Book Review: Broken Ground by Joe Clifford - More2Read

Broken Ground by Joe Clifford

Perfect for readers who appreciate the novels of Dennis Lehane with deeply flawed characters struggling to walk the righteous path.

At an AA meeting, handyman and part-time investigator Jay Porter meets a recovering addict who needs his help. In the midst of another grueling northern New Hampshire winter, Amy Lupus’ younger sister, Emily, has gone missing from the Coos County Center, the newly opened rehab run by Jay’s old nemeses, Adam and Michael Lombardi. As Jay begins looking into Emily’s disappearance, he finds that all who knew Emily swear that she’s never used drugs. She’s a straight shooter and an intern at a newspaper investigating the Center and the horrendous secret hidden in it—or beneath it.

When Jay learns of a “missing” hard drive, he is flung back to five years ago when his own junkie brother, Chris, found a hard drive belonging to Lombardi Construction. For years Jay assumed that the much-sought-after hard drive contained incriminating photos of Adam and Michael’s father, which contributed to Chris’ death. But now he believes that hard drive may have harbored a secret far more sinister, which the missing Lupus sister may have unwittingly discovered. The deeper Jay digs, the more poisoned the ground gets, and the two cases become one, yielding a toxic truth with local fallout—and far-reaching ramifications.

Praise for Broken Ground:

“An estate recycler picks up the fragments of his life by helping others to pick up theirs. What a brilliant noir concept. And Broken Ground, the newest addition to the terrific Jay Porter series, has brilliant writing to match. ‘Freezing rain pelted the glass, like bb pellets fired from a bully’s tree fort.’ Wow. The depth of the characters. The vividness of the New Hampshire winter setting. The importance of the novel’s theme. Joe Clifford’s a crime writer to pay attention to.”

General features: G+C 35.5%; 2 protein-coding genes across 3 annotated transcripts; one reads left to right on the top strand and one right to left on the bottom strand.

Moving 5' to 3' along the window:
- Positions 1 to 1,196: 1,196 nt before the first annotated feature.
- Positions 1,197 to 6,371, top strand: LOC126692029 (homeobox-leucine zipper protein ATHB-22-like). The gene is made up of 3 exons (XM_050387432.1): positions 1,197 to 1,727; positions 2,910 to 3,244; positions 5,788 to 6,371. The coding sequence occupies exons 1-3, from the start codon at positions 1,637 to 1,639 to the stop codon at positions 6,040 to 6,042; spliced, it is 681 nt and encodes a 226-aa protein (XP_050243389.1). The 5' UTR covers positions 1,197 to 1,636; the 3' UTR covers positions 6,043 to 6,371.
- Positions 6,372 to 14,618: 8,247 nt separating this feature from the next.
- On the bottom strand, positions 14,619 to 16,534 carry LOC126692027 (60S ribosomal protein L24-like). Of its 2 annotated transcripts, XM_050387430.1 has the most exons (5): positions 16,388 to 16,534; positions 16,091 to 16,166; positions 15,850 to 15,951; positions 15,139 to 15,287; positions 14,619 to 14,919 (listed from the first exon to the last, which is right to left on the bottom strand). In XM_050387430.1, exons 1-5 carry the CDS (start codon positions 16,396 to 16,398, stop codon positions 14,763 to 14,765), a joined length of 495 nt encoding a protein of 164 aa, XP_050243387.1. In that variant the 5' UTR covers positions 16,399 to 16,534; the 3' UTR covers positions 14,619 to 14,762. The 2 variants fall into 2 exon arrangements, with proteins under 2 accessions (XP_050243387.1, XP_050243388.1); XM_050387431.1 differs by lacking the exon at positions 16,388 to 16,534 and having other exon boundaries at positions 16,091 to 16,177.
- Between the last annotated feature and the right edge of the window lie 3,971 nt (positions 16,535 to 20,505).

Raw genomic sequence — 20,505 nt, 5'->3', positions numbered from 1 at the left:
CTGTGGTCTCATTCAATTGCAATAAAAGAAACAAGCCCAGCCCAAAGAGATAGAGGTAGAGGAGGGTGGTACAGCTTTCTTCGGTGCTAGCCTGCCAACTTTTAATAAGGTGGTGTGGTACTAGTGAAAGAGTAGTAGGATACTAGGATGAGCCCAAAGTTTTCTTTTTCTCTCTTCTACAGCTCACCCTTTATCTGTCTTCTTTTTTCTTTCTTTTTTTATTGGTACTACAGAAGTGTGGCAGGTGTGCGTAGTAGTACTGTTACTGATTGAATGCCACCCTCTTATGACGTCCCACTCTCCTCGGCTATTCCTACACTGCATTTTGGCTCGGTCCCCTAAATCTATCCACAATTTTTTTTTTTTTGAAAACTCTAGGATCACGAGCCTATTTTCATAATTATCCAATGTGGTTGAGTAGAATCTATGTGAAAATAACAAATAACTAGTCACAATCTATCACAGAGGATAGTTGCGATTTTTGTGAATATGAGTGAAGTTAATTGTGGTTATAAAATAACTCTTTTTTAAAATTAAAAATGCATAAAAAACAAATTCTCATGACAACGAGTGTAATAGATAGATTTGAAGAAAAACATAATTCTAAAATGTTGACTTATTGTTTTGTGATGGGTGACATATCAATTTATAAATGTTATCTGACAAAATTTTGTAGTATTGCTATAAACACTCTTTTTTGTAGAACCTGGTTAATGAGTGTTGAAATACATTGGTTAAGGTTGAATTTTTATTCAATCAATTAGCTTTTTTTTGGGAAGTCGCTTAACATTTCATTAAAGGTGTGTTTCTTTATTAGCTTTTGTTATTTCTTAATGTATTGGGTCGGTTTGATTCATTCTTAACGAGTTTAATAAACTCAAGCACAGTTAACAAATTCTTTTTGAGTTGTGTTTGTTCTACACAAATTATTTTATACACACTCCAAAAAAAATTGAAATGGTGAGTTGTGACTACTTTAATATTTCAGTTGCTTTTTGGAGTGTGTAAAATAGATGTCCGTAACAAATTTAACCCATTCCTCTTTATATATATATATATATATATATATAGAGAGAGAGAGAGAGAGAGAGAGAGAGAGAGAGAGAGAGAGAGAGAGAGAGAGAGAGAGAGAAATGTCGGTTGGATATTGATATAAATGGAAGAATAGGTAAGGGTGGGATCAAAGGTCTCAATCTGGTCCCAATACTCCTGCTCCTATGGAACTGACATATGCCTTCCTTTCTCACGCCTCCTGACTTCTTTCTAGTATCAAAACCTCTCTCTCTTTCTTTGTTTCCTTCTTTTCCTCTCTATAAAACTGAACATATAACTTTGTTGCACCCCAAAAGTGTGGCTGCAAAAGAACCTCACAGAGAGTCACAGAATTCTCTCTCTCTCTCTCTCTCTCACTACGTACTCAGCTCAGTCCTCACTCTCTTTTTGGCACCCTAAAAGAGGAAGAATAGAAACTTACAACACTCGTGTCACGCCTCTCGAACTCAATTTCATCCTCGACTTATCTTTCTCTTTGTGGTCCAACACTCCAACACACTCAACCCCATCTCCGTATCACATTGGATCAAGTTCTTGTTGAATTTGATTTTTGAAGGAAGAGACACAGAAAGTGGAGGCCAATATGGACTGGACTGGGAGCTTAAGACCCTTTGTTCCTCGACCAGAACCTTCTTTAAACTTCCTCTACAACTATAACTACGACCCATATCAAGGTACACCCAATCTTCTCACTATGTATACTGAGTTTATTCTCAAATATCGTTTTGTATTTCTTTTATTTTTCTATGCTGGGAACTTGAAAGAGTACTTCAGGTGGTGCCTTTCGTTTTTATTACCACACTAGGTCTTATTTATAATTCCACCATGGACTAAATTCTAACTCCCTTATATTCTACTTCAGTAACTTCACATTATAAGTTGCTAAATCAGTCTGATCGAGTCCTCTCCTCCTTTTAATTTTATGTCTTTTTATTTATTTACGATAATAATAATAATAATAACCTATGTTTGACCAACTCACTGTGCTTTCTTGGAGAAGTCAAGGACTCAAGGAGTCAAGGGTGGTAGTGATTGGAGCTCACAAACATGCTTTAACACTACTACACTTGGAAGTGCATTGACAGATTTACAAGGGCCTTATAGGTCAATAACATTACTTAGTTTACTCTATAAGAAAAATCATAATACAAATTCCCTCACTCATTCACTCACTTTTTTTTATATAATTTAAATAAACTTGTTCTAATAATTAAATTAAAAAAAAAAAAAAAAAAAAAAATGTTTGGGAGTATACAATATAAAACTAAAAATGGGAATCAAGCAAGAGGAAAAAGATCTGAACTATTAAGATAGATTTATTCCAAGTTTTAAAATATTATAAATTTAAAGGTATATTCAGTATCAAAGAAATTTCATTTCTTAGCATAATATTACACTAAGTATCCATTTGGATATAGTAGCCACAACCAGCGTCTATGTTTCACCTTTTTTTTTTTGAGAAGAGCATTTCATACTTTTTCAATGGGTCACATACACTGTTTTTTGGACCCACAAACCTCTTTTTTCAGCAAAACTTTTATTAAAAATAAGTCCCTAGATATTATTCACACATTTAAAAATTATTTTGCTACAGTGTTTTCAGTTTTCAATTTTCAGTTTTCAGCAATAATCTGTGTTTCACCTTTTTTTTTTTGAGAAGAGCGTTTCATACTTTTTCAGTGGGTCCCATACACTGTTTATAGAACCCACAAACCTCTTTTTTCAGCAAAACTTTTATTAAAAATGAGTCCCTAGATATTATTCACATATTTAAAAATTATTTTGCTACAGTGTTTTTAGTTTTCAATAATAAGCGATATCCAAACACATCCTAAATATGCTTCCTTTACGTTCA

–David Morrell, New York Times best-selling author of Murder As a Fine Art and First Blood

“Joe Clifford’s latest in the Jay Porter series is a tense, emotional tour de force ferried along on a mystery that’s both timely and chilling. Don’t miss this!”
–Jamie Mason, author of Three Graves Full and Monday’s Lie

“Clifford’s edgy prose and masterful pacing, combined with flawed and profoundly human Jay Porter at the helm, make Broken Ground irresistible.”
–Wendy Walker, author of All Is Not Forgotten and Emma in the Night

“Joe Clifford writes with empathy, wisdom, and wicked wit about characters at the edge of society, sobriety, and their own tenuous sanity. Broken Ground is a feast, and Jay Porter is a unique noir hero who shines brightly in a dark world.”
–Nick Petrie, author of Light It Up and other Peter Ash novels

“Joe Clifford writes with authority and authenticity. Broken Ground, along with the other books in the Jay Porter series are frighteningly real.”
–Killer Nashville

“The writing of the author is top drawer.”

“Another deftly crafted novel by Joe Clifford, Broken Ground is a simply riveting read from beginning to end and will prove to be an immediate and enduringly popular addition to community library Mystery/Suspense collections.”
–Midwest Book Review


The tale starts with a thirty-six year old Jay Porter in a AA meeting, explaining the facts that he had been sober for nine months living alone, lonely, with cat, and his son he sees when it’s his day, a happy part of his life since his divorce, whilst battling his occasional panic attacks.